Tostadas de Tinga Poblana
Tinga is a comforting chipotle-and-tomato-stewed chicken recipe from Puebla that usually has a tangy, lightly smoky flavor. Because of the saturated smokiness, sweetness, and kick of spice from the chipotle peppers, and the toastiness of the corn tostada, you get a lot of flavor in this dish from very few ingredients.
Note: If you like dark chicken meat, feel free to substitute a couple of thighs for one or both of the breasts.
NOPALITO'S TOSTADAS DE TINGA POBLANA
by Gonzalo Guzman with Stacy Adimando
Chicken Tinga Tostadas Makes 8
- 1 large or 2 small dried chipotle chiles
- 2 raw bone-in, skin-on chicken breasts (about 1 pound) or 3 cups cooked shredded rotisserie chicken
- Salt and pepper
- 1 medium white onion, 1⁄2 whole, 1⁄2 thinly sliced
- 3 cloves garlic, whole, plus 2 cloves garlic, chopped
- 1 bay leaf
- 2 tablespoons rice bran oil or canola oil
- 1 (15-ounce) can diced tomatoes and their juices
- 3 tablespoons chopped fresh epazote or cilantro
- 1 cup Frijoles Pinquitos Refritos, or good-quality store-bought refried pinto beans
- 8 homemade tostadas, or warmed store-bought tostadas
- Crema or sour cream
- Crumbled queso fresco
In a small pot, cover the chile with enough water just to cover; bring to a boil, then turn off the heat and let sit until the chile is softened, about 20 minutes.
Meanwhile, put the chicken breasts in a medium pot and add enough water just to cover; season generously with salt and add the whole 1⁄2 of the onion, the whole garlic cloves, and the bay leaf. Bring the water to a boil, then reduce to a steady simmer and cook until the meat is just cooked through, about 30 minutes. Remove the chicken, reserving the liquid for another use if desired, and let cool slightly, then shred the meat from the bones (discard the skin). (You should have about 3 cups.)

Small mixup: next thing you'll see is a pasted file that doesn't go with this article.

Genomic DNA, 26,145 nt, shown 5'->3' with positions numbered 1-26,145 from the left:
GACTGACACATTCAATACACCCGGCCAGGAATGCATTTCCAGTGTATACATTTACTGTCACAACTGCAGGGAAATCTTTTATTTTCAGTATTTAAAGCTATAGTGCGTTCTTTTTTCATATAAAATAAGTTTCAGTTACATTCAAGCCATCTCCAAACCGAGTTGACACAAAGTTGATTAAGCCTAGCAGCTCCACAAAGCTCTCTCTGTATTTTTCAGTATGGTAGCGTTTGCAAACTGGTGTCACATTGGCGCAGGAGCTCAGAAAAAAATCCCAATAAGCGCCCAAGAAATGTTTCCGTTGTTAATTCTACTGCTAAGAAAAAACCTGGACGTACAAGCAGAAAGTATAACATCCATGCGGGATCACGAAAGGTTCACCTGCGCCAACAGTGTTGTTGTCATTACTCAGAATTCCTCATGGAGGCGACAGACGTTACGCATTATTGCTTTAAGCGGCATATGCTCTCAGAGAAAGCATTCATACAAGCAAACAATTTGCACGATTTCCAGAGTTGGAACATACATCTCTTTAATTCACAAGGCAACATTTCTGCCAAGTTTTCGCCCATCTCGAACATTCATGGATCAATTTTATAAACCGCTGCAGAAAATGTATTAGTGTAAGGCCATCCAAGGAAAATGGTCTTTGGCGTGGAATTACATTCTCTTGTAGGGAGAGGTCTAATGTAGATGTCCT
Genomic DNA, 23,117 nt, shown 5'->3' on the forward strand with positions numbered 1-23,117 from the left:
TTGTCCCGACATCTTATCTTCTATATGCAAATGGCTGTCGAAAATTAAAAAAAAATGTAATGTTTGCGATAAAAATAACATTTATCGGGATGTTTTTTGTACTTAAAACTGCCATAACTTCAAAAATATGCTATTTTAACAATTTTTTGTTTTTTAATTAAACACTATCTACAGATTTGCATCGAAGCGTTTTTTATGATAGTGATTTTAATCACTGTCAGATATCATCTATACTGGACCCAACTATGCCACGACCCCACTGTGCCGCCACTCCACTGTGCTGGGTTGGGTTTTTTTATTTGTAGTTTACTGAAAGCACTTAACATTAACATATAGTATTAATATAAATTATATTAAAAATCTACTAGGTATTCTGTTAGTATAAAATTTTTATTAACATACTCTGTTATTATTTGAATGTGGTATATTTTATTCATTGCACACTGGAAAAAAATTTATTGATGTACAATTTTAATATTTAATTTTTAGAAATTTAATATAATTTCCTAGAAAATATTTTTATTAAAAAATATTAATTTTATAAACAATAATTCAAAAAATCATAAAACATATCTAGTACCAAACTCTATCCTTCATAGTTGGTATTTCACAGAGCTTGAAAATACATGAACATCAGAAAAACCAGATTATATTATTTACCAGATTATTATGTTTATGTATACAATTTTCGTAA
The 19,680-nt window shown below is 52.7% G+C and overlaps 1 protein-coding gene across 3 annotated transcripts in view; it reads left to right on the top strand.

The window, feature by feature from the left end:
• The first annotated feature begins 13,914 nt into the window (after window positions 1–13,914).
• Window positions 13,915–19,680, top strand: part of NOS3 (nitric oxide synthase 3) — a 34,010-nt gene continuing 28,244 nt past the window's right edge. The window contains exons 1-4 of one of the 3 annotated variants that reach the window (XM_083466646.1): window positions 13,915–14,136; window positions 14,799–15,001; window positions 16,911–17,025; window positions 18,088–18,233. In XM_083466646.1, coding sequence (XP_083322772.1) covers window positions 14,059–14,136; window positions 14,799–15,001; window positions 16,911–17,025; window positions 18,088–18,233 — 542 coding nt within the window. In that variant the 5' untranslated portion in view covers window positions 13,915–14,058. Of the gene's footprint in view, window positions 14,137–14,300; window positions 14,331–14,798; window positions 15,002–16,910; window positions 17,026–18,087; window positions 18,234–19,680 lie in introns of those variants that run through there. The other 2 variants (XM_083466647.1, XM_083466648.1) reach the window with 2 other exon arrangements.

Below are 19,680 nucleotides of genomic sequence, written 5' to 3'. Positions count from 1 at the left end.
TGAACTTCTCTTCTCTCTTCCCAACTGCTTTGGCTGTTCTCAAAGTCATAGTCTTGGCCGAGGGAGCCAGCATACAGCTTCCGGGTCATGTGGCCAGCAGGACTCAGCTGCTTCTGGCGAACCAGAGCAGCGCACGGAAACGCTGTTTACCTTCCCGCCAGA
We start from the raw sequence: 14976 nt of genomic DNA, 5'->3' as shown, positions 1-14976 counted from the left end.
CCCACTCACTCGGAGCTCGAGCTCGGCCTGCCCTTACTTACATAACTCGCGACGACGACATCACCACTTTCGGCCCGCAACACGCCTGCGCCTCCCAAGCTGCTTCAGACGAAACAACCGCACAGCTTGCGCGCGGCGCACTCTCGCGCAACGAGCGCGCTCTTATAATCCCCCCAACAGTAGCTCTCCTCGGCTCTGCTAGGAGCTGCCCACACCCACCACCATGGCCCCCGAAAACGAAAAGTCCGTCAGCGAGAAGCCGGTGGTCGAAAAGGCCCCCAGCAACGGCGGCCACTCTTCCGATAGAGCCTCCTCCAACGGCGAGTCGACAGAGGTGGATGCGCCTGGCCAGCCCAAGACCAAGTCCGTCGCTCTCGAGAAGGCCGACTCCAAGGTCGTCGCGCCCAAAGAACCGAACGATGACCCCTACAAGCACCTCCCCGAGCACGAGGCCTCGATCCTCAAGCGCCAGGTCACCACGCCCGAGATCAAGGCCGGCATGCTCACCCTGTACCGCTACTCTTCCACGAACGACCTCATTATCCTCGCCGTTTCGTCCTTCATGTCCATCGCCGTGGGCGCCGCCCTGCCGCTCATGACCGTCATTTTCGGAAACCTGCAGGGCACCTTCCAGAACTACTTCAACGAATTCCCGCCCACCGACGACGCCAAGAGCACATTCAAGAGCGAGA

Remove the chile from its soaking water and finely chop. In a small pot, heat the oil over medium heat. Add the sliced onion, season with salt, and cook, stirring occasionally, until well softened, about 10 minutes. Stir in the chopped garlic and cook for 1 minute more. Add 1⁄2 of the chopped chile to the pot with the onion and garlic (you can add more later to taste). Add the tomatoes and increase the heat to bring the tomatoes to a boil. Lower to a simmer and let cook until the liquid has reduced slightly, about 20 minutes. Stir in the epazote and the shredded chicken, and heat until the chicken is warmed through. Taste and adjust the salt or the amount of chile. (This mixture can be stored up to overnight, then reheated in a pot just before proceeding.)
When ready to serve the tostadas, quickly warm up the refried beans in a small pot, thinning them as needed with water to achieve a spreadable consistency. Carefully spread some of the beans onto each warm tostata shell. Top with some of the chicken mixture. Garnish with crema and queso fresco and serve immediately.
How to Make Your Own Tostada Shells
You can make tostadas—the crispy tortilla base for this dish—one of two ways: by baking day-old, homemade corn tortillas (or store-bought tortillas right from the package) at low heat in the oven to dry them out, or frying them in oil at high heat. Alternatively, you can buy tostadas in stores and reheat according to the package directions.
TO BAKE: Preheat the oven to 300°F. Place the tortillas in a single layer on a rimmed baking sheet. Bake until crispy, 20 to 30 minutes.
TO FRY: To a medium frying pan, add enough rice bran oil or canola oil to reach 1⁄2 inch up the sides of the pan. Set a paper towel–lined plate next to the stove. Heat the oil to high heat (but not to the point where it’s smoking) and add the tortillas 2 or 3 at a time as space allows. Fry, flipping occasionally, until golden and crisp on both sides. Transfer to the prepared plate to drain.
Reprinted with permission from Nopalito copyright 2017 by Gonzalo Guzman with Stacy Adimando. Published by Ten Speed Press, an imprint of Penguin Random House LLC. Photographs copyright © 2016 by Eva Kolenko